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[News] GNU/Linux in the Daily Telegraph

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Linux: here before Social Media

,----[ Quote ]
| Every distribution of Linux has its own active online community of users and 
| developers, but support for and advocacy of the software takes place both 
| online and offline, and on a regional basis. By reaching out to people at the 
| most local level possible (county level in the UK), support can be found from 
| someone in your close community. What I quickly realised was that whilst 
| LUG's might advocate Linux in all its shapes and sizes, there is often a 
| tendancy towards favouring one common distribution. There's a lot to be said 
| for having a commercial backer (Canonical Ltd in this case) to provide 
| marketing, and as proof of this most LUG members seem to favour Ubuntu and 
| its promise of being "Linux for human beings".         



BOOT CAMP 573 - More Uses For Old PCs and Laptops, part 3

,----[ Quote ]
| This is a great way to get to know Linux and it really is very easy to do.
| All you have to do is download the Linux ‘iso' Image file and use it to
| create a bootable CD, pop that into the drive and follow the prompts. As an
| added bonus Linux usually runs a lot faster than Windows on the same
| hardware, plus it is virtually bullet-proof, almost immune to viruses and
| malware. It's generally more stable than Windows and these days really quite
| civilised; connecting to networks and the Internet, for example, is usually a
| lot easier.
| Versions or ‘distributions' of Linux, such as Mandriva and Ubuntu look and
| work a lot like Windows so the learning curve is quite gentle, Linux versions
| of many popular applications are available or there is a free ‘Open Source'
| alternative, so who knows, you might even end up liking it so much that you
| abandon Windows altogether.


Jaunty Jackalope... the Easter bunny just grew antlers

,----[ Quote ]
| I made the switch to Linux 3 years ago and have played around with various
| distributions, but find myself most at home with Ubuntu. Its power has
| allowed me to run freepbx phone systems, build small business network file
| storage and even deploy a motion sensing CCTV system. The flexibility of
| Linux lets anyone operate at their skill level and develop upwards, from
| beginner to Jedi master. You'll find it installed on devices ranging from
| mobile phones to corporate data centers. There's now even a super slick
| version of Ubuntu to replace XP on your netbook which boots exceptionally
| fast thanks to improved code and the new ext4 file system.



Bootcamp 531 - Tweaking the Eee PC

,----[ Quote ]
| The advantages of Linux are apparent when you switch it on, there's no delay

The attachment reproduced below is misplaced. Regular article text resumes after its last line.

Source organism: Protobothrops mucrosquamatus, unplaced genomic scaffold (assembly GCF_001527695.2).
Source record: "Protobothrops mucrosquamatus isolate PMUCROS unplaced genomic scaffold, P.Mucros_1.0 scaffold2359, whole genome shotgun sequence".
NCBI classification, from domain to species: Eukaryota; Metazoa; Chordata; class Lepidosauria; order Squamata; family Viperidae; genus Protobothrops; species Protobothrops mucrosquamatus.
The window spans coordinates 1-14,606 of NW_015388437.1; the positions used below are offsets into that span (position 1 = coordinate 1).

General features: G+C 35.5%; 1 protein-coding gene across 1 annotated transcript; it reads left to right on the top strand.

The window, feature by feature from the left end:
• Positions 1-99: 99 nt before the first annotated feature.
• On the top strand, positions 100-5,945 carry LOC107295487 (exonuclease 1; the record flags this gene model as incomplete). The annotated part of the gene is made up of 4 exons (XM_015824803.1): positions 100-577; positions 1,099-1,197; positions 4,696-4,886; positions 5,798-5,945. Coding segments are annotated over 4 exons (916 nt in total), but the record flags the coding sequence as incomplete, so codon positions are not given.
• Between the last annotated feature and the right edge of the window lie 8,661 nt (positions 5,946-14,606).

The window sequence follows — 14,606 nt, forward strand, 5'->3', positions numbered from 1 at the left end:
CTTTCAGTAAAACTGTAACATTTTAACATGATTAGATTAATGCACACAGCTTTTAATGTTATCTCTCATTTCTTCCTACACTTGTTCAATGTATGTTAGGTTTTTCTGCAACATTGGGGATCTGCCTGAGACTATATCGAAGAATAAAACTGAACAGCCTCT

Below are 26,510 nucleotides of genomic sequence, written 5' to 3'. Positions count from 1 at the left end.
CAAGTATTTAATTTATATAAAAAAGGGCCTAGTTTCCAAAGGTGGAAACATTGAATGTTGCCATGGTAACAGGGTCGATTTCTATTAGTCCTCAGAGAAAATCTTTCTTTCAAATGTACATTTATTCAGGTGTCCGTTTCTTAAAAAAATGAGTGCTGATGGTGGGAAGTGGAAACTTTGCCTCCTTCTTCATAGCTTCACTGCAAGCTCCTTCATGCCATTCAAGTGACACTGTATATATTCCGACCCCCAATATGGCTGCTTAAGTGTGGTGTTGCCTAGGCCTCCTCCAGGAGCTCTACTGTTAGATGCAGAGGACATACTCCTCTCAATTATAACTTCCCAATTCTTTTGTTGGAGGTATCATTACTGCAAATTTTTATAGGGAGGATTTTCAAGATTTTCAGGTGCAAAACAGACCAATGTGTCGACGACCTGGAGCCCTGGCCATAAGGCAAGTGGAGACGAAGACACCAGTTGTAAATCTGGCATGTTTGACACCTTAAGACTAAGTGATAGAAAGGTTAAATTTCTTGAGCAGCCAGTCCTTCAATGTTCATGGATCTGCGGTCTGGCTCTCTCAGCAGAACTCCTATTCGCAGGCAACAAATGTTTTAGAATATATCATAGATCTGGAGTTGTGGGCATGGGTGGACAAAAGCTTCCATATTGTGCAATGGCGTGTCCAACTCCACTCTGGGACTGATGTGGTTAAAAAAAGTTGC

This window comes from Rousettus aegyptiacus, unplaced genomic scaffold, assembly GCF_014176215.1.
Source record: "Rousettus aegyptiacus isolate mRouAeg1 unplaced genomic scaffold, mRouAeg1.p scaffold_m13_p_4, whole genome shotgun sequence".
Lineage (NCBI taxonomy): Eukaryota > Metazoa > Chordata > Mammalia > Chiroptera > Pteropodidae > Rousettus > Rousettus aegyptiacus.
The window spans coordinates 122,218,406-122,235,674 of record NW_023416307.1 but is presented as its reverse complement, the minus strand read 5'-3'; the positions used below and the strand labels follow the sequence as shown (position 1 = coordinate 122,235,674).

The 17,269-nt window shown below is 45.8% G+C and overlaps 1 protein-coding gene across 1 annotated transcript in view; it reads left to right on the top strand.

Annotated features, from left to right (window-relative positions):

| waiting for the hard drive to spin up and it is usually ready to use in
| around 30 - 40 seconds. Linux stability is legendary; it is very secure and
| virtually immune to viruses and malware (though it comes with a virus
| scanner, just in case...). Easy Mode, whilst not particularly appealing for
| grown-ups, is very easy to use and the Wi-Fi system is an absolute delight,
| almost always managing a fast, fuss-free connection whenever you are in range
| of a hotspot or access point.


ASUS Eee PC-4: Little computers, next BIG thing

,----[ Quote ]
| Asus's original Eee PC launched the trend: based on the Linux operating
| system because it was cheaper and less technology-hungry than Windows, it had
| a 7in screen, Wi-Fi internet access, a webcam and an Office-style suite of
| applications. And it cost £200.  
| It was a sell-out, and even now remains out of stock at most retailers. Some
| commentators criticised it as plasticky, but most realised this was the very
| best of the bargain basement: simple, rugged - and not wallet-busting if you
| did do a little damage.  


Creative thinking [with Free Open Source Software]

,----[ Quote ]
| Freeware and shareware has its dark side though and there are some rogue
| programs around, especially among the many utilities that purport to keep PCs
| healthy. Some report false positives or deliberately infect a PC in an
| attempt to frighten users into paying for expensive (and often useless)
| repair programs. Fortunately, they are mostly confined to this relatively
| small area and easily avoided by not installing pirated software, clicking on
| website pop-ups and keeping your PC's defences up to date.      


Bootcamp 500: Ten uses for an old PC, part 2

,----[ Quote ]
| For reasons best known to the Linux community downloads are rarely
| straightforward, you have to negotiate a maze of files with similar sounding
| names to find the one you want, and Puppy Linux is no exception, so please
| pay attention.


Bootcamp 499: Put a puppy in your PC Part 1

,----[ Quote ]